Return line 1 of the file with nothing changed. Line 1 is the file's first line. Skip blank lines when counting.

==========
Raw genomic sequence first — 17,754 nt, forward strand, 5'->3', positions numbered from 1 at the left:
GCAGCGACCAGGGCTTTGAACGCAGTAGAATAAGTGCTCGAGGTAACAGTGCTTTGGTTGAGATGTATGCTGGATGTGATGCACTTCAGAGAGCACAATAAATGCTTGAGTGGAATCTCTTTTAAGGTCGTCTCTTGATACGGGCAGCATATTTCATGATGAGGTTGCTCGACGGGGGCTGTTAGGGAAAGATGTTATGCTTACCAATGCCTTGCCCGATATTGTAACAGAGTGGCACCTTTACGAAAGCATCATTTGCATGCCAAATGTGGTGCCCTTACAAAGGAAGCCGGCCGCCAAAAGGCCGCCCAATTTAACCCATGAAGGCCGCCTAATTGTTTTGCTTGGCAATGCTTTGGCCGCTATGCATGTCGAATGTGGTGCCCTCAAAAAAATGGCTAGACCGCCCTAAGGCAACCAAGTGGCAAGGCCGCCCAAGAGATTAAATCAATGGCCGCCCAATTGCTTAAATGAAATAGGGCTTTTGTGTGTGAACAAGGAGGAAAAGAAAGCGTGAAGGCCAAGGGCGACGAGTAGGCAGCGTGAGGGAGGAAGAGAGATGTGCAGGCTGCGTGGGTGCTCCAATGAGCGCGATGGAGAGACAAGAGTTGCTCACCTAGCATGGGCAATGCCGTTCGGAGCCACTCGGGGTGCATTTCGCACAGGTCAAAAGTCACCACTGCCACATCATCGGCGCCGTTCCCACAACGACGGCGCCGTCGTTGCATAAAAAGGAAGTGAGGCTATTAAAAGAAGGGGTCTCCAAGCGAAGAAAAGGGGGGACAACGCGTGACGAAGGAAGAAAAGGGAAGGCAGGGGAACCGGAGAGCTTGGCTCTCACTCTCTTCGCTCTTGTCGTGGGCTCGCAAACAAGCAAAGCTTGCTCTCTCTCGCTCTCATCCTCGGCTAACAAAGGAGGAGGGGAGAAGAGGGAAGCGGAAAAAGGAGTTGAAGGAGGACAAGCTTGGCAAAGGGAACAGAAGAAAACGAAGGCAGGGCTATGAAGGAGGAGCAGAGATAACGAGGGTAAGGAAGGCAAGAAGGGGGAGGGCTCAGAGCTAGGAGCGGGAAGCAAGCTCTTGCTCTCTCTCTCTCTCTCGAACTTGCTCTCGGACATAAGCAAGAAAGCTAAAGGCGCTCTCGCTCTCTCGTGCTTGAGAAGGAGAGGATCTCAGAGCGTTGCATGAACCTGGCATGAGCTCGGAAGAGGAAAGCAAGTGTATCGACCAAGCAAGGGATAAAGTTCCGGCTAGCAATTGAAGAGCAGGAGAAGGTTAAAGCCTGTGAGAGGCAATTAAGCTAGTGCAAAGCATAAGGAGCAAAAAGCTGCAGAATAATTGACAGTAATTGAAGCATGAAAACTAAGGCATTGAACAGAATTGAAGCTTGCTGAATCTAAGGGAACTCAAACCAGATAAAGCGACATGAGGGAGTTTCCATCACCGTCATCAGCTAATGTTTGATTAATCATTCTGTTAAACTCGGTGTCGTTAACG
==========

Raw genomic sequence first — 17,754 nt, forward strand, 5'->3', positions numbered from 1 at the left: